The NFL hasn’t experienced rookie hoopla like Johnny Manziel since, well, since Tim Tebow. There’s a reason why players dub the league “Not For Long.” Tebow had his fifteen minutes of Tebow Time in the NFL and it’s over. Debating whether Manziel will prove a star or another Tebow (or Colt McCoy, or Heath Shuler, or Ryan Leaf) is a hot topic. The real answer is that nobody knows, not even Johnny himself.
Maziel gave the finger to the Washington bench Monday night. Speaking on the Mike and Mike show, Washington safety Ryan Clark, leaked the trash talk that set Manziel off. It was akin to, “Hey kid, this ain’t college. We’re all faster than you.” Nothing much more than one of my favorite sayings: “The fastest player in college is the slowest player in the NFL.”
Few rookies break into the NFL with complete poise, but many shake off such comments. Other rookies undoubtedly heard similar things this weekend. Finger Gate tells me one very important thing about Manziel: the opponent got into his head, and quite easily. Elias Sports Bureau doesn’t compile “QB Winning Percentage After Defense Got In Your Head” statistics, but my educated guess is that it’s somewhere around zero for most QBs.
I’m coincidentally reading an excellent Bart Starr biography by John Devaney. Starr alluded to the perils of desiring “emotional revenge” on your opponent. Emotions distract you from your game plan and technique. Emotional decisions, on and off the field, lead to mistakes. Mental toughness is as important as physical toughness.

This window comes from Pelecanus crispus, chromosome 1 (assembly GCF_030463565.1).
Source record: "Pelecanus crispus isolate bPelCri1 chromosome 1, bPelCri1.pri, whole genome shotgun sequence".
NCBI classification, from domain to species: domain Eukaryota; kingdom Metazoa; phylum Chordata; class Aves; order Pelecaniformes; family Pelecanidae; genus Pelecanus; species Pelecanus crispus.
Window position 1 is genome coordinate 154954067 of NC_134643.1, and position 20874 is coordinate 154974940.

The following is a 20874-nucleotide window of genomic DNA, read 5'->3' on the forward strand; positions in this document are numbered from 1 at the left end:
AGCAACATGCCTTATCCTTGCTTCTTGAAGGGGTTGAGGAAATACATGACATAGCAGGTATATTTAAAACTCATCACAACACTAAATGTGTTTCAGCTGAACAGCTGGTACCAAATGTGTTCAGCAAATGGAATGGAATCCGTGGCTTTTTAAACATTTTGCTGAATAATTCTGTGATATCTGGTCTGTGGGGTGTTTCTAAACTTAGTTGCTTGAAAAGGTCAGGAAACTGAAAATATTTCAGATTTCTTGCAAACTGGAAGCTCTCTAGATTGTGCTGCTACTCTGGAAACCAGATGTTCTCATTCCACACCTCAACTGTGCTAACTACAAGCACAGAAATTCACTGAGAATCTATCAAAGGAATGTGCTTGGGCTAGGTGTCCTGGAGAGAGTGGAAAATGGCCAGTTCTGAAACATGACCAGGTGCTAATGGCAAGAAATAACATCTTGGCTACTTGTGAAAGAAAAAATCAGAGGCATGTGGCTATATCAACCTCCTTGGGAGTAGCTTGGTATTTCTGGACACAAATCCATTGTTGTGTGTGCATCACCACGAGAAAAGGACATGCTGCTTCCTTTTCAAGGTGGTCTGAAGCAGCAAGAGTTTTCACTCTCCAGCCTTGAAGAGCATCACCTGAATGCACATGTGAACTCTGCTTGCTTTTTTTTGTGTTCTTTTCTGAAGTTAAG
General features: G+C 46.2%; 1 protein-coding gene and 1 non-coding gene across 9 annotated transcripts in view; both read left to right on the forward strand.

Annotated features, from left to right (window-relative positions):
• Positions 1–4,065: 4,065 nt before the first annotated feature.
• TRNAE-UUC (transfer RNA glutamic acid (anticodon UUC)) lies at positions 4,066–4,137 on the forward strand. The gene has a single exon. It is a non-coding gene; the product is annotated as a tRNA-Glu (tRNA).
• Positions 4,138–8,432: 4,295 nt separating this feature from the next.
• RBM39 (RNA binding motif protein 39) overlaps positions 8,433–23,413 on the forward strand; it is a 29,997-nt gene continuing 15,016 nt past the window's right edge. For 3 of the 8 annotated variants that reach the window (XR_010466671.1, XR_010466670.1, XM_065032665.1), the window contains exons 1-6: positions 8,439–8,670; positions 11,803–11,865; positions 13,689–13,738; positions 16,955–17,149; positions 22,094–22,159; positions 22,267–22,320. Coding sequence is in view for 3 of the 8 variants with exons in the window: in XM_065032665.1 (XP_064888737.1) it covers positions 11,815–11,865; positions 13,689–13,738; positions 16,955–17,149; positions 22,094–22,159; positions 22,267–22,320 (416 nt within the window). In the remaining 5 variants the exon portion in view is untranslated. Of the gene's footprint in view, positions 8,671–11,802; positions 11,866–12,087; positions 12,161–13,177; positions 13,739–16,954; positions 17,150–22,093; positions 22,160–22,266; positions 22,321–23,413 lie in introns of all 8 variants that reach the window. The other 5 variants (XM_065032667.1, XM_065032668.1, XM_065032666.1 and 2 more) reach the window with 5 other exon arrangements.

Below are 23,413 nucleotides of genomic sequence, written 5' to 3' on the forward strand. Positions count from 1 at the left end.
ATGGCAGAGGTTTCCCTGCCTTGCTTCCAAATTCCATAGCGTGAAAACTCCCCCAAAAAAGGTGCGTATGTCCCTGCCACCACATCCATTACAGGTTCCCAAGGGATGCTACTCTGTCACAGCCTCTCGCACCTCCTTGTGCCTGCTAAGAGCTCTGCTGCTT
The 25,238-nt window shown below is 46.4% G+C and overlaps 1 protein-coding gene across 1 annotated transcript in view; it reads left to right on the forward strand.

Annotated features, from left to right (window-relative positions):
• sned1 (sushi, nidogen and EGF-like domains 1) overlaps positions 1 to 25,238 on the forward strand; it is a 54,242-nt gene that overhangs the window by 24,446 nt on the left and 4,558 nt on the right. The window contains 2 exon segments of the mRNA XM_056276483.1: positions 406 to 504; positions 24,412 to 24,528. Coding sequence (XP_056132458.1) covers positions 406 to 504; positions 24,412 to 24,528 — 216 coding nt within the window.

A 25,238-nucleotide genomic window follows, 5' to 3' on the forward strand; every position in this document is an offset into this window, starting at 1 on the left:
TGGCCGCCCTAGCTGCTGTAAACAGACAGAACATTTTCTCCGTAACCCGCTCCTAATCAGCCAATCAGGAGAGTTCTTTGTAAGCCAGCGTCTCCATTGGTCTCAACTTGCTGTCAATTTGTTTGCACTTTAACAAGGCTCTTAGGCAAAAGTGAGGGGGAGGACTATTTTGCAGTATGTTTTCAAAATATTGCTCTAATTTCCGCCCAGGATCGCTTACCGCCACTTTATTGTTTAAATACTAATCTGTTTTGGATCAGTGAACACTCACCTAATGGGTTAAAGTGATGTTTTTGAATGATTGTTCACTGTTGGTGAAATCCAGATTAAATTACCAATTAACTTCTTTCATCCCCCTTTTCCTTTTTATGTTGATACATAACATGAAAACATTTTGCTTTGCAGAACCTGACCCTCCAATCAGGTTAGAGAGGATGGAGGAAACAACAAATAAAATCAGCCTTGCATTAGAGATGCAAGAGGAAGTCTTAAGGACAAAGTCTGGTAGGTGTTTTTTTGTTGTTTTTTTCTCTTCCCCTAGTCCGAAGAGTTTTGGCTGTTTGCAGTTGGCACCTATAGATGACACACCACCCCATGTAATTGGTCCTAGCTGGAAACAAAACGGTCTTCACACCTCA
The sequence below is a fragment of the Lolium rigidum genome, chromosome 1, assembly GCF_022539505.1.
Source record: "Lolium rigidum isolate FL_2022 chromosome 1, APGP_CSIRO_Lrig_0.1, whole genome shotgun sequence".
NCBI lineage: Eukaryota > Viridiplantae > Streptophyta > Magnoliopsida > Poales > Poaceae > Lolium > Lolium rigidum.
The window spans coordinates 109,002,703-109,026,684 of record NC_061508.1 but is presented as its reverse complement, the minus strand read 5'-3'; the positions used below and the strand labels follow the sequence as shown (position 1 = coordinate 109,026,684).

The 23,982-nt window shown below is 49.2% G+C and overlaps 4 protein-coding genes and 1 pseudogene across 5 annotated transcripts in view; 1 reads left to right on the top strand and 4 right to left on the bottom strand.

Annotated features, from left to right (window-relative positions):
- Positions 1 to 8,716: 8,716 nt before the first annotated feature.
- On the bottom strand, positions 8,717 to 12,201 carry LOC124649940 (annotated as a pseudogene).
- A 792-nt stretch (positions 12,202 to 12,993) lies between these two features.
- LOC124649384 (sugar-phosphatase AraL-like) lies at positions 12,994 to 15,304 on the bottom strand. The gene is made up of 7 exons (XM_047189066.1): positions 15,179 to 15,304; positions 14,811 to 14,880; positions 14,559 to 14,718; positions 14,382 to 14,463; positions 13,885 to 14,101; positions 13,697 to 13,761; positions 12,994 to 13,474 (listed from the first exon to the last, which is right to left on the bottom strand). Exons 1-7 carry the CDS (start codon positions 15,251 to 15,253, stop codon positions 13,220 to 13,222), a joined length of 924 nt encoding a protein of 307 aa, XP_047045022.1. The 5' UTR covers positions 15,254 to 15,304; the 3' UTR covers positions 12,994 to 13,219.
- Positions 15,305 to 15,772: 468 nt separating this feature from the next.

Recall of few of your favorite Super Bowls. Did the quarterback demonstrating the most composure win? This doesn’t just factor into the Super Bowl. Watch any big game with and pay attention. The mentally toughest of the two QBs on that day will most likely win.
Earlier we looked at the remarkably low number of quarterbacks to win Super Bowls. Some, like Manziel, possessed exciting athletic abilities in addition to a strong arm. Others wouldn’t impress you with their combine numbers. But the top ones had one thing in common — they defined mental toughness. Starr. Joe Montana. Terry Bradshaw. Mental toughness. Bob Griese. Tom Brady. Mental toughness. Jay Cutler. Catch my drift?
I don’t mean to pick on Cutler, but I do want to stress that quarterbacks who have a tendency to get rattled also have a tendency to lose. Especially in big games. Cutler plays very well at times, but when the defense is in his head, he’s awful. Indeed, most quarterbacks skills deteriorate when shaken, and that’s usually done with a flooding pass rush. Occasionally, however, players can take their opponents off their game.
People criticize Manziel’s lifestyle, but players with robust lifestyles can succeed. Joe Namath and Paul Hornung are two wonderful examples. Conversely, players who let on-field emotions get to them usually fail. Manziel must learn to shake off the talk before he experiences any real success in the NFL. Otherwise, it truly will be “Not For Long” for him.